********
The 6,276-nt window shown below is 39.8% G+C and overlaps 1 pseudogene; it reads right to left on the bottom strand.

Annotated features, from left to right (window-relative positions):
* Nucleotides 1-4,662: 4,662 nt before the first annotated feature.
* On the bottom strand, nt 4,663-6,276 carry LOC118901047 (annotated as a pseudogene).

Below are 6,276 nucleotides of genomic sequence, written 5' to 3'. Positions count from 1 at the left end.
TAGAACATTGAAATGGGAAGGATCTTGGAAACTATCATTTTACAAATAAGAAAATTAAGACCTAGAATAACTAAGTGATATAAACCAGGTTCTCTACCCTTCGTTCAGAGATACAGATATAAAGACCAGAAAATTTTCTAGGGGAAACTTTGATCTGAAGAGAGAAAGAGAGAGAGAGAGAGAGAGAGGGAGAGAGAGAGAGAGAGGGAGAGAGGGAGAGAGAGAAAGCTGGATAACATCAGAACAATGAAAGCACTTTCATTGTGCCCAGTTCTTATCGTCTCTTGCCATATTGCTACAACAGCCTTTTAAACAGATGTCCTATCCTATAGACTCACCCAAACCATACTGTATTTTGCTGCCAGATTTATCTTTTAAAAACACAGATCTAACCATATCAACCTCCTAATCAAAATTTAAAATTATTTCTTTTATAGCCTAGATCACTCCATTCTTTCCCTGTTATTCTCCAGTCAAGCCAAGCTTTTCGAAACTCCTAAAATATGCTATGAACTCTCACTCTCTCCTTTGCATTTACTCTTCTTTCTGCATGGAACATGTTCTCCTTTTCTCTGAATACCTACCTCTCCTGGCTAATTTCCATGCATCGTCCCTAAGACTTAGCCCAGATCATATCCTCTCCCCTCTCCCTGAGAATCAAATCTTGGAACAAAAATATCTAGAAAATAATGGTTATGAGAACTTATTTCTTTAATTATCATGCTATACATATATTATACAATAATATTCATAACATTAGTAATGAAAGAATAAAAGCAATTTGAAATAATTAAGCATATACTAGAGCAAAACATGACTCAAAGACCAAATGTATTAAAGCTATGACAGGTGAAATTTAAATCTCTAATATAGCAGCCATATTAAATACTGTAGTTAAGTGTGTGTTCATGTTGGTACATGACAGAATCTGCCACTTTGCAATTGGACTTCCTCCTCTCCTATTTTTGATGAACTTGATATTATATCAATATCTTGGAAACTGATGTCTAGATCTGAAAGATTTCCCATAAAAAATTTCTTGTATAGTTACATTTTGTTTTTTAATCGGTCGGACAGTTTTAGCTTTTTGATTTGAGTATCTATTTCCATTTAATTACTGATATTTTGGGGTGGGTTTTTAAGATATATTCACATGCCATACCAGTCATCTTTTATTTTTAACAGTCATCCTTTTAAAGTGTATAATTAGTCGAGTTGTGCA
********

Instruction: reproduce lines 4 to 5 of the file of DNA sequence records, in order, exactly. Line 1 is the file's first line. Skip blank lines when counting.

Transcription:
* On the bottom strand, nt 4,663-6,276 carry LOC118901047 (annotated as a pseudogene).

Below are 6,276 nucleotides of genomic sequence, written 5' to 3'. Positions count from 1 at the left end.